Our advice to employers is to use this time to digest the impact of Lock on their own holiday pay arrangements, take stock and assess potential exposure to claims. The first step in assessing holiday pay going forward is to consider how you currently calculate ‘normal pay’ in respect of holiday periods for commission-based workers. The key question is “does this calculation take into account the fact, if true, that the worker cannot generate commission during holiday periods?”.
Exposure to claims for back pay should also be considered in order that financial provision can be made where appropriate. The categories of affected workers will need to be established, together with an assessment of the figures likely to be involved in the event of any claims for back payment.
Overtime and holiday pay
In a highly relevant and related development on 30 and 31 July 2014, the Employment Appeal Tribunal (EAT) will be hearing the appeal in the case of Neal v Freightliner Limited which centres on the issue of whether non-compulsory overtime should be included in holiday pay calculations under the Working Time Regulations. There is a significant likelihood that the EAT will find that it should be.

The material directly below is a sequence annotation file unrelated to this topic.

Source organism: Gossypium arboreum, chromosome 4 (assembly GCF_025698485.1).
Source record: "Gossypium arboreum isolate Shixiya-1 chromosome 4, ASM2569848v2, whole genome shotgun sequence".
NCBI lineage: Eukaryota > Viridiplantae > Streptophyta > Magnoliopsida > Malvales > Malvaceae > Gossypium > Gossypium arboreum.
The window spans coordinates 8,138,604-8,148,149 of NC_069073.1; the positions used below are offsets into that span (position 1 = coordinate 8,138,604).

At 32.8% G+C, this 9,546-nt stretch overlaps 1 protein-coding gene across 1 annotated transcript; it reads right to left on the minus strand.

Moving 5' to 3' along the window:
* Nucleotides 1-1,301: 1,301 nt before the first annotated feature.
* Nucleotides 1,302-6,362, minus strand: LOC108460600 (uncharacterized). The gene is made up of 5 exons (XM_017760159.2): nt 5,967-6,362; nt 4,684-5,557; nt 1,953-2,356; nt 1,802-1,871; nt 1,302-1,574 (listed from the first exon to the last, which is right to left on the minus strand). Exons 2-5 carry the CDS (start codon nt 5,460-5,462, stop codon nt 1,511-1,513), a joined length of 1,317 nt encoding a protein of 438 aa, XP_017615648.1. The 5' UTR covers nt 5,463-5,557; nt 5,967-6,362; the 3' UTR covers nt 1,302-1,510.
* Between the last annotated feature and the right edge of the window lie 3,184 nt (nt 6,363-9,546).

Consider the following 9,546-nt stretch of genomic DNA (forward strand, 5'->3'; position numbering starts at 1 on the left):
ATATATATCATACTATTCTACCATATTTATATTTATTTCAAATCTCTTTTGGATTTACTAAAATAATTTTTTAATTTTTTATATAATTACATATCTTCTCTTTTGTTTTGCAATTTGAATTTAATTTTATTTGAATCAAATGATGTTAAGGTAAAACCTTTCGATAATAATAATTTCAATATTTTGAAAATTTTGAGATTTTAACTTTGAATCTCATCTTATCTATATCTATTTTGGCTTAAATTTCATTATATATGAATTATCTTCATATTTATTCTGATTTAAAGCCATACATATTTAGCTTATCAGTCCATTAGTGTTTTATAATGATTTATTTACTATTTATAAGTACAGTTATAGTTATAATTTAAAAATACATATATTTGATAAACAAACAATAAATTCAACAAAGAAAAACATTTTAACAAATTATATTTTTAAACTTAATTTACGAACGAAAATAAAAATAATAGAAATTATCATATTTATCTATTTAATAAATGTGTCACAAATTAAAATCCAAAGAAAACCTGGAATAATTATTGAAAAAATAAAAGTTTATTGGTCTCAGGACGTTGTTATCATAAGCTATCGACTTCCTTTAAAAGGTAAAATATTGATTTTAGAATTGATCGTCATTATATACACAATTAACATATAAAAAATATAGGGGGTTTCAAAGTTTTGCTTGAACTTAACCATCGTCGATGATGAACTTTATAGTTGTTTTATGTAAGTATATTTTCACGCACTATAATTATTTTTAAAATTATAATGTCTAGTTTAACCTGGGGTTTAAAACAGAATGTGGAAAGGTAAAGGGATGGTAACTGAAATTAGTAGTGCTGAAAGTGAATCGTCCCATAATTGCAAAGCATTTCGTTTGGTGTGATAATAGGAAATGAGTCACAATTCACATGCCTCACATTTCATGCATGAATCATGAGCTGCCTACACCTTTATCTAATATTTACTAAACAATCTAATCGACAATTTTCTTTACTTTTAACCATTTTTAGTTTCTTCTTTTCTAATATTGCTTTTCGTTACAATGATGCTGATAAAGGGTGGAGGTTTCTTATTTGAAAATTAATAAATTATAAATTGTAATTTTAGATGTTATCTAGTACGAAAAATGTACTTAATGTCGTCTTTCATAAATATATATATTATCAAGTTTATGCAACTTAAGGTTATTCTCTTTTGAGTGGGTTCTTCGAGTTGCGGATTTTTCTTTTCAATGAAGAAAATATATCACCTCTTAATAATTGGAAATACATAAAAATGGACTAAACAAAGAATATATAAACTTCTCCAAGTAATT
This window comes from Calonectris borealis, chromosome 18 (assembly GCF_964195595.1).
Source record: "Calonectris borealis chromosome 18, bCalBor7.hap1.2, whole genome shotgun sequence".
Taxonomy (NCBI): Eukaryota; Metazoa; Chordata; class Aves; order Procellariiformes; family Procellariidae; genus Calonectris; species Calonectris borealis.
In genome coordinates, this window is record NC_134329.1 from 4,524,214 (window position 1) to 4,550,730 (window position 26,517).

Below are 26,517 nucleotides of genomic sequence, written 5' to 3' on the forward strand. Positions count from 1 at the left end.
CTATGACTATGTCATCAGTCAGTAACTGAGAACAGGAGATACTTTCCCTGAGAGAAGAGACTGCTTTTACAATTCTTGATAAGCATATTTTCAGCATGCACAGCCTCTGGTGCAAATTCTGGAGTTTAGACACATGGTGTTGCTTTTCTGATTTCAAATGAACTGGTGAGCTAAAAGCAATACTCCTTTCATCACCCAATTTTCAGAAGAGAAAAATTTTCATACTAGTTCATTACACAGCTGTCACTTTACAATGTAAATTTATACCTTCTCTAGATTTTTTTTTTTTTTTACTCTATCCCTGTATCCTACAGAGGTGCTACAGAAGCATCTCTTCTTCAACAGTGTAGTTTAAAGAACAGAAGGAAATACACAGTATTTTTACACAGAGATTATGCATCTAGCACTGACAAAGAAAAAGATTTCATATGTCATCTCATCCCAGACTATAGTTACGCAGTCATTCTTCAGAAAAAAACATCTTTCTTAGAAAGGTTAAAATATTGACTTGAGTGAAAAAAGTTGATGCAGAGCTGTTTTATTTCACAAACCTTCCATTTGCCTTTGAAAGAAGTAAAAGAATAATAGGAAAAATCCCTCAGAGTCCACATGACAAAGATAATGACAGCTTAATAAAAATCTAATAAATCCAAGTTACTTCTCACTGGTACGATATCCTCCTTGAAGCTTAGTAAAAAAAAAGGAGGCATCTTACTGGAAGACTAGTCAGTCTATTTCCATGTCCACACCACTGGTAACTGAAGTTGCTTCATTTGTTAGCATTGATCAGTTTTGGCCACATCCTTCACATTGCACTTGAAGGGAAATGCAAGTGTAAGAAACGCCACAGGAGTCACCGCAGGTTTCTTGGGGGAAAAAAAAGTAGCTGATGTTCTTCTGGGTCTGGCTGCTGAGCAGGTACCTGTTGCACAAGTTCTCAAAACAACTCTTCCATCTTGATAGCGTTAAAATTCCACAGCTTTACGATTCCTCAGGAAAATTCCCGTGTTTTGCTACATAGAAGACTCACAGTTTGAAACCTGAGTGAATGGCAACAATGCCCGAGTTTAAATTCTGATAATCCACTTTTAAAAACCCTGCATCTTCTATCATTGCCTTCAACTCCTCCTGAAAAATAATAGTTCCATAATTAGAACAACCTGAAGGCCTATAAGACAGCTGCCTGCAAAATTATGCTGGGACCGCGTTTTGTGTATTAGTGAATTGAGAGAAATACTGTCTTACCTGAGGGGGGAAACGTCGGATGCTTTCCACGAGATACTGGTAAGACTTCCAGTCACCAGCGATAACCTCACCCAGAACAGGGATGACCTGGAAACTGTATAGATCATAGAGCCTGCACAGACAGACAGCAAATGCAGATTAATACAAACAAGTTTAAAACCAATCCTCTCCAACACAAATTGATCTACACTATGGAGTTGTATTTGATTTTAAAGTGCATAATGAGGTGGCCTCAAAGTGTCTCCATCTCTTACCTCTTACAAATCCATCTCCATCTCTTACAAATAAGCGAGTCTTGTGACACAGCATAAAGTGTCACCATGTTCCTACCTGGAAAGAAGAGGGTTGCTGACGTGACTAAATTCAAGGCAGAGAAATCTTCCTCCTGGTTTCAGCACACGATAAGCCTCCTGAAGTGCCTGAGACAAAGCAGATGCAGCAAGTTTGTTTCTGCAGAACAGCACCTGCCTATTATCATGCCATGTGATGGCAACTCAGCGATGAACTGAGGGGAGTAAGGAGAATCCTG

The overall trend of case law in this area is that where a worker’s pay consists of a basic salary and variable elements directly and intrinsically linked to work, then holiday pay should be calculated so that the worker receives pay comparable to their ‘normal’ pay whilst on holiday and is not, therefore, financially disadvantaged by taking leave.
Walker Morris Comment
Once it is available, the EAT’s finding in Neal v Freightliner Limited is likely to add grist to the mill of the ECJ’s decision in Lock and will provide further guidance for employers. In conclusion, the dust needs to settle but what seems certain for now is that a wholesale review of holiday pay arrangements and a risk/options assessment will be occupying the top of many an HR agenda over the course of this summer.